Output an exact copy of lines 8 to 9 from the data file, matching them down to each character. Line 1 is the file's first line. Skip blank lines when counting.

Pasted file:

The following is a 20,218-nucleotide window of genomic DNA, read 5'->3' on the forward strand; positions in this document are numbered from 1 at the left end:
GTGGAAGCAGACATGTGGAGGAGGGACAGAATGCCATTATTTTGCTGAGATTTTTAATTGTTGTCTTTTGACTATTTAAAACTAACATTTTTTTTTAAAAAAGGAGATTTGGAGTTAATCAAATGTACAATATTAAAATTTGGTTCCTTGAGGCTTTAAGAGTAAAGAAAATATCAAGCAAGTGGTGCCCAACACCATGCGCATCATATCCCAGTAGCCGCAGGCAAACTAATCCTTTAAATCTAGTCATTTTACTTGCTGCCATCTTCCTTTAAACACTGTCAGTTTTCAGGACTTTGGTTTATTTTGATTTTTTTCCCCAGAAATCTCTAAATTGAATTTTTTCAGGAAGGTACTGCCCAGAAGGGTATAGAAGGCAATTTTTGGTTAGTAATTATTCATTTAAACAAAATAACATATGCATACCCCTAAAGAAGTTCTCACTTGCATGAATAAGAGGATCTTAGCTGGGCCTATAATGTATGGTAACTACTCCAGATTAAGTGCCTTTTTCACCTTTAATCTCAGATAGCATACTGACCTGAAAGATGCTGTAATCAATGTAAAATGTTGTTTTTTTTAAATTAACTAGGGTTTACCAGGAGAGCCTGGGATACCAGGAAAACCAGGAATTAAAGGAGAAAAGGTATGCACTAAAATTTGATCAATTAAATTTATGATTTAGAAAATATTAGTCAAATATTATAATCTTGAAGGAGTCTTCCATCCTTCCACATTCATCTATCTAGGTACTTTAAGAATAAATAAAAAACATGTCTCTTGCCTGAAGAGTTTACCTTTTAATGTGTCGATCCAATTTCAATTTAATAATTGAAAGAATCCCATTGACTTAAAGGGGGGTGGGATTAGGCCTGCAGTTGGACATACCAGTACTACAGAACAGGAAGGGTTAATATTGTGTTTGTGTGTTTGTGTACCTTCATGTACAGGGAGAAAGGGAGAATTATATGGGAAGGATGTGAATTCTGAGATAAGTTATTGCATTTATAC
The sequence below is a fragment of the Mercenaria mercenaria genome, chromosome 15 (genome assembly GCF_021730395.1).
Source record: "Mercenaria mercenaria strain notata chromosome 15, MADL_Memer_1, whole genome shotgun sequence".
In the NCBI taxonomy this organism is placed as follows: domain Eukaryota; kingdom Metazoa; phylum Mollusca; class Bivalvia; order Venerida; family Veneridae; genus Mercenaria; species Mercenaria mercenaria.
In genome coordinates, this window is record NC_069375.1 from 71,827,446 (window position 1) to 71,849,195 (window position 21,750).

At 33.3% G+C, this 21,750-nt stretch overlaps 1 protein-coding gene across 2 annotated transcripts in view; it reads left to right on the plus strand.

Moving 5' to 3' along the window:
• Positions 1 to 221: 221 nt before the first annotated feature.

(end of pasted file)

Moving 5' to 3' along the window:
• Positions 1 to 221: 221 nt before the first annotated feature.